Hyundai recall will replace the lithium-ion batteries used in Konas, Ioniqs and Elec City buses.

Posted in Recalls

Hyundai Kona Electric Battery Recall Follows Fires
Hyundai recall will replace the lithium-ion batteries used in Konas, Ioniqs and Elec City buses.

— A Hyundai Kona Electric battery recall will be issued for more than 75,600 vehicles worldwide following at least 16 battery fires. Hyundai says it will need to replace the lithium-ion batteries manufactured by LG Energy Solution.

The Hyundai Kona Electric battery recall, expected to cost $900 million, will also include two other models equipped with LG batteries, including Ioniq Electric vehicles and Elec City buses.

This brings the total number of recalled Hyundai electric vehicles to nearly 82,000, with nearly 4,700 of those vehicles recalled in the U.S.

Hyundai says all the vehicles were built between November 2017 and March 2020.

The Hyundai Kona Electric battery recall follows a separate Kona Electric recall issued in October 2020 after reports of 13 fires allegedly caused by electrical short circuits in the lithium-ion batteries when they were fully charged. Many of those fires occurred while the SUVs were parked.

The October Kona Electric recall included 11,000 model year 2019-2020 SUVs in the U.S. and Canada, but Hyundai said at the time the root cause of the fires was still unknown.

Investigators would only say "electrical deficiencies" in the LG battery systems or the battery management software were the likely culprits. In addition to finding fires that occurred when the Kona SUVs were parked, investigators learned the batteries were fully charged.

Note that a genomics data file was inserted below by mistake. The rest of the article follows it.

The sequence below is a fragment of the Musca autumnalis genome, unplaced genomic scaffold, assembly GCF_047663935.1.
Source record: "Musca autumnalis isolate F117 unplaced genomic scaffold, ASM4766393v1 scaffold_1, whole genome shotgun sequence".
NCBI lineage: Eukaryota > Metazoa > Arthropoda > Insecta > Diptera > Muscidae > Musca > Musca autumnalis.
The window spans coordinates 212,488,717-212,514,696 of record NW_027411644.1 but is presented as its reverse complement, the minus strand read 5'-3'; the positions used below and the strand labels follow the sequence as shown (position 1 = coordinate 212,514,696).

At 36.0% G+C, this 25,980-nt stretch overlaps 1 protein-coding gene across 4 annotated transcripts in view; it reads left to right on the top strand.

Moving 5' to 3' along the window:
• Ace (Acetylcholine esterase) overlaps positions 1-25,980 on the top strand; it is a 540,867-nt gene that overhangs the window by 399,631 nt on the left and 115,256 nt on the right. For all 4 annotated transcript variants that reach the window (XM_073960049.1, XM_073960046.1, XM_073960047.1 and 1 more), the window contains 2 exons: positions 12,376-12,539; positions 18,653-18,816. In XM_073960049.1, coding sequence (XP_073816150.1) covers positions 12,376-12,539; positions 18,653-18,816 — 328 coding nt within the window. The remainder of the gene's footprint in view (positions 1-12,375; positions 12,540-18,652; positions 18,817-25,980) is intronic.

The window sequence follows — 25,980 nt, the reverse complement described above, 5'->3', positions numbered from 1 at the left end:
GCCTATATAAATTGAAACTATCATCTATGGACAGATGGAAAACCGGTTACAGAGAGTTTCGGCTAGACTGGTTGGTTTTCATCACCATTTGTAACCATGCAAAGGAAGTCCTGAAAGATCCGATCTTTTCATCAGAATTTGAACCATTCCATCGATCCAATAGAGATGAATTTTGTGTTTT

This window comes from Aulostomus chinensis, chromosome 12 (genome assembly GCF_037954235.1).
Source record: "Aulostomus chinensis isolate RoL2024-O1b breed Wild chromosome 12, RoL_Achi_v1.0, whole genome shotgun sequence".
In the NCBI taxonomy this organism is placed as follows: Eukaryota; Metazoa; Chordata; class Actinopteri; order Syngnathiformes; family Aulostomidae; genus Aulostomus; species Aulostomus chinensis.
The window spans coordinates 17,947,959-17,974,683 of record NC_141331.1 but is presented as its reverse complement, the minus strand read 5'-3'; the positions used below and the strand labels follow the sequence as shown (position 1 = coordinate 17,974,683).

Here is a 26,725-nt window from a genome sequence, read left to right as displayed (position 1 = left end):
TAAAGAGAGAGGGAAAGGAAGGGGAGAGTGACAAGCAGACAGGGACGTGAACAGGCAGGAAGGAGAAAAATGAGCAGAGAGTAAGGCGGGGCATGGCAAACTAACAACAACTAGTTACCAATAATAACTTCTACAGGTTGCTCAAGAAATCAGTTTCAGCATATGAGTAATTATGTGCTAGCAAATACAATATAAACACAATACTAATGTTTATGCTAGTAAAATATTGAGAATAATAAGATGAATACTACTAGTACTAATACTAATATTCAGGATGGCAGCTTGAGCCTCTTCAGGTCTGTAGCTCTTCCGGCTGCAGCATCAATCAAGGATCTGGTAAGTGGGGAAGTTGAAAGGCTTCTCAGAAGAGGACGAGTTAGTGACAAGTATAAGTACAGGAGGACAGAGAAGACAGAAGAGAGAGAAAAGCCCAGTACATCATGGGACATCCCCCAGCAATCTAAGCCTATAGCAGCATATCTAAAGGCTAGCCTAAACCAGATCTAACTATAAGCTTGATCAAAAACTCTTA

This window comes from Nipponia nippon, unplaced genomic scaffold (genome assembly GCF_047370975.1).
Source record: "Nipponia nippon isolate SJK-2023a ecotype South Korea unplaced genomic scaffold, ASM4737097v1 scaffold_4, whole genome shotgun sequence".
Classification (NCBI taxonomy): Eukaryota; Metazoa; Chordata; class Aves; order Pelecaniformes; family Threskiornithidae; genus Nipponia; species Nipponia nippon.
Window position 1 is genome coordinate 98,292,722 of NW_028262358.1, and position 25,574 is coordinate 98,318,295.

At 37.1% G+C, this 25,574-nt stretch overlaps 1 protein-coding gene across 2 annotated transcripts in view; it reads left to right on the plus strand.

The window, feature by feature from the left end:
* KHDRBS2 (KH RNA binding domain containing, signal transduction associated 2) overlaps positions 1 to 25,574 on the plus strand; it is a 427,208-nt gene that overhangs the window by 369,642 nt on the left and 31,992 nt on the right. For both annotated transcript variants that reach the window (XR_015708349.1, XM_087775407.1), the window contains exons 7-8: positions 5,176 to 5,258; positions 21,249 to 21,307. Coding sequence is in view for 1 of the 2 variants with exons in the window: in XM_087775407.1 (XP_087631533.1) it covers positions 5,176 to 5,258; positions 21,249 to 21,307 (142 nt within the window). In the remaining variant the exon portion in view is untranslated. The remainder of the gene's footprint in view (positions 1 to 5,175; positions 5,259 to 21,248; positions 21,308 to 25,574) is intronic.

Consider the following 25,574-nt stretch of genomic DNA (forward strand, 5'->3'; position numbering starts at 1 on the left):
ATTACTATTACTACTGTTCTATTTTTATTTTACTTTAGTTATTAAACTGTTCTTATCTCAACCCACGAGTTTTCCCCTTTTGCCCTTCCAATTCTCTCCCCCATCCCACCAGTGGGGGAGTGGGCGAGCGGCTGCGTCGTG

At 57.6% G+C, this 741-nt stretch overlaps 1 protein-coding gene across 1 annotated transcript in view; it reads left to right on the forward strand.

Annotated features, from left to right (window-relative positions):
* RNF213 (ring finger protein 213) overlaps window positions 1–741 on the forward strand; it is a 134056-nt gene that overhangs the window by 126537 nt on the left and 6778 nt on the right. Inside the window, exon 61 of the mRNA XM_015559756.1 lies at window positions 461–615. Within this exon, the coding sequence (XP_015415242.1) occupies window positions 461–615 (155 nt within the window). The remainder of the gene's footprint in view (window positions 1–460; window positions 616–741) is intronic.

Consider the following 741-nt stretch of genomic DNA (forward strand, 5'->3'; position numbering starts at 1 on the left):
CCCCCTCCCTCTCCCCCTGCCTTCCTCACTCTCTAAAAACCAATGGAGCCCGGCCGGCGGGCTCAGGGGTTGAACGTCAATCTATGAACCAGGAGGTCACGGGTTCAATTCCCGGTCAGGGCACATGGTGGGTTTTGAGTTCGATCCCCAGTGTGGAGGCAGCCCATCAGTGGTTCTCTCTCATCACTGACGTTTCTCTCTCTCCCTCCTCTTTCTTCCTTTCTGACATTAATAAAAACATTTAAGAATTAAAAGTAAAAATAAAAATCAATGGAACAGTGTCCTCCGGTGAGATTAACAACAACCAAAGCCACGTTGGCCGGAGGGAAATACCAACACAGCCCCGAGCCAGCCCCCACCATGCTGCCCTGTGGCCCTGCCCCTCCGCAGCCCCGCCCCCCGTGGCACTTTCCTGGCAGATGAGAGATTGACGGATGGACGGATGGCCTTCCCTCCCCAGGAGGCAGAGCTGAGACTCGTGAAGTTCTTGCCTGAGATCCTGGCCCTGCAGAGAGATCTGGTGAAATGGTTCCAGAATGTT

While Hyundai and LG worked to find who and what was to blame, an interim repair was offered in the form of a software update to allegedly detect electrical abnormalities before the Kona Electrics could catch fire.

The update limited the maximum battery charging rate to 90%, but that idea didn't work out because investigators soon learned about a Kona Electric battery fire in a vehicle that had received the software update.

South Korean officials say results of their investigation showed problems with the battery cells manufactured by LG Energy Solution, owned by LG Chemical.

However, the company denied its battery cells were causing fires, leaving Hyundai and the battery company to argue who was to blame while trying to jointly investigate the root cause of the fires.

The idea to limit the battery charge to 90% its capacity will likely sound familiar to owners of Chevrolet Bolt electric cars.

Following reports of Bolts catching fire while parked and with the batteries nearly or fully charged, General Motors announced an interim recall repair to limit the Bolt batteries to 90% their charging capacity.

(This page was updated to reflect additional details provided by Hyundai.)


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